In my last post, I wrote about how to prepare to make a presentation to your boss. To get him to say, “yes,” I encouraged you to prepare a brief, written proposal. I even provided a template.
Once you’ve done that, it’s time to anticipate objections and formulate talking points for each one. Don’t risk getting a “no” because you haven’t carefully thought through the questions and your responses.
In my last post, I wrote about the importance of seeing your boss as the customer. To get him to say, “yes,” you have to first understand his needs. Moreover, you have to frame your proposal in terms of how it will help him accomplish his goals.
Then, you have to commit to success. You must be determined to get to “yes,” because your reputation depends on it—first with your boss and second with the people you lead. Once you have taken these first two steps, you are ready for step three.
When I was in corporate management, I spent a great deal of time listening to proposals. Those doing the pitching usually needed my approval to proceed with their project. Frankly, I was amazed at how poorly most people do in these kinds of situations.
In fairness, most of us never received any formal training in this important skill. As a result, we flounder about, not knowing why it seems so difficult to get to “yes.”
About five years into my career, I found myself working for a micromanager. He drove me crazy. He wanted to know everything I did and when I did it.
He required me to furnish daily status reports. I had to document every call, every conversation, and every action I took on every project. It was oppressive.
I often write and speak on workload management. But even I occasionally get overwhelmed by the sheer volume of requests and assignments. I’m in such a state right now.
In the last week I’ve attended board meetings for three different companies. Two were out of town. In addition, I have spoken publicly five times and am right in the middle of reviewing the copy-edited manuscript for my new book.
It’s easy to look at successful people and envy their situation. What you often don’t see is the pain they went through to get there. That certainly applies to me.
I didn’t eventually become a CEO because I made fewer mistakes than you. In fact, it’s probably just the opposite. I made more. In fact, I’ve been fired from three jobs in my career.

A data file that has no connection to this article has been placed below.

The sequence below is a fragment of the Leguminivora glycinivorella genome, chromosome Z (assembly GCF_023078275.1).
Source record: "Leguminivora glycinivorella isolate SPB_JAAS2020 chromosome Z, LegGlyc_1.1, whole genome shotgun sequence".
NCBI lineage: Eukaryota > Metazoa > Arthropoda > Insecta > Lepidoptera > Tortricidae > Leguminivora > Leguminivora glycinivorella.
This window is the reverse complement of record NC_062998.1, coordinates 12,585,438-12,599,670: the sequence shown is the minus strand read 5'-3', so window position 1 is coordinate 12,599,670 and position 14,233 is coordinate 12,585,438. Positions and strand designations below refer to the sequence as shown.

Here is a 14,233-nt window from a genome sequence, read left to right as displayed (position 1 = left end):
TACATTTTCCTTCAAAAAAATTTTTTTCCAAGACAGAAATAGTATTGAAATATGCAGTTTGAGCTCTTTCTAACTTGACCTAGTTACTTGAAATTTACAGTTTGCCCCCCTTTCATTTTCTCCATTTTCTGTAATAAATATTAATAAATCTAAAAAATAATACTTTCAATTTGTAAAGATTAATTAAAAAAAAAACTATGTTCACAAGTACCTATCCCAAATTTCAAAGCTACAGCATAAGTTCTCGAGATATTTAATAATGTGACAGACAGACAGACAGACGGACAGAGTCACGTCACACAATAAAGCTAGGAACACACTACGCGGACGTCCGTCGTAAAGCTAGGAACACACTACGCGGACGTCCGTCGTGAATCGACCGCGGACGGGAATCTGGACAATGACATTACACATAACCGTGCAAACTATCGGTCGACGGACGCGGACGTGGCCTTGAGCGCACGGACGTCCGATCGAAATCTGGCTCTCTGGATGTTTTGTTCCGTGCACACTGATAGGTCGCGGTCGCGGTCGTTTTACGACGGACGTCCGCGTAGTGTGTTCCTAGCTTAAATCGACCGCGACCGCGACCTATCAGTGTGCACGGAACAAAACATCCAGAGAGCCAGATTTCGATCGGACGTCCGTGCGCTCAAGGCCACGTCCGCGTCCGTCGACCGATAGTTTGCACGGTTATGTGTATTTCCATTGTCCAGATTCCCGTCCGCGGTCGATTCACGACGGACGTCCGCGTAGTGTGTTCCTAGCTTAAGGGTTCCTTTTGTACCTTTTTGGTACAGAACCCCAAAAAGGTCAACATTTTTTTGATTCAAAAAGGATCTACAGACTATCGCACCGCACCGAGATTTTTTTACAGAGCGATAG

Each of these was a very painful experience. But these experiences also taught me important lessons that I probably could not have learned any other way.
Face it. You will eventually quit your job. It may be this year. It may be next. It may be ten years from now. But it’s inevitable. It’s only a matter of time. The only real question is how to do it in a way that doesn’t burn your bridges. You never know. You may want to come back. At the very least, you may need a reference.
Unfortunately, many people don’t always end their tenure at a company as well as they begin. The key, in my opinion, is to begin with the end in mind. As leaders, we should be intentional about everything we do—even quitting.
Recently, I had the opportunity to read an “advance readers copy” (ARC) of Seth Godin’s new book, Linchpin: Are You Indispensable? Admittedly, I am a fan. I have read most of Seth’s books. However, this is my favorite so far. In fact, I would go so far as to say this is the most important book I have read in the last year. In a minute, I will tell you how to get a free copy.
The list I posted yesterday was so popular, I thought I’d post a few more items from the original one. So by popular demand, here they are:
Thank God there is a filter in place between my brain and my mouth. If I said everything I thought, I would be in constant trouble.
Yesterday, while cleaning out my closet, I stumbled across an article I had saved. It is called “Things You’d Love to Say at Work But Can’t.” It had thirty-eight items. Here are the first ten:
Blame is the oldest game in town. It was invented by Adam who, after eating of the forbidden fruit, told God, “The woman whom You gave to be with me, she gave me of the tree, and I ate” (Genesis 3:12). In other words, it’s Eve’s fault. (And, by extension, God’s fault.)
Not much has changed since Adam’s day. Ask almost anyone why something bad happened and they will point to someone or something else. In my experience, it is exceedingly rare for people to stand up and take responsibility.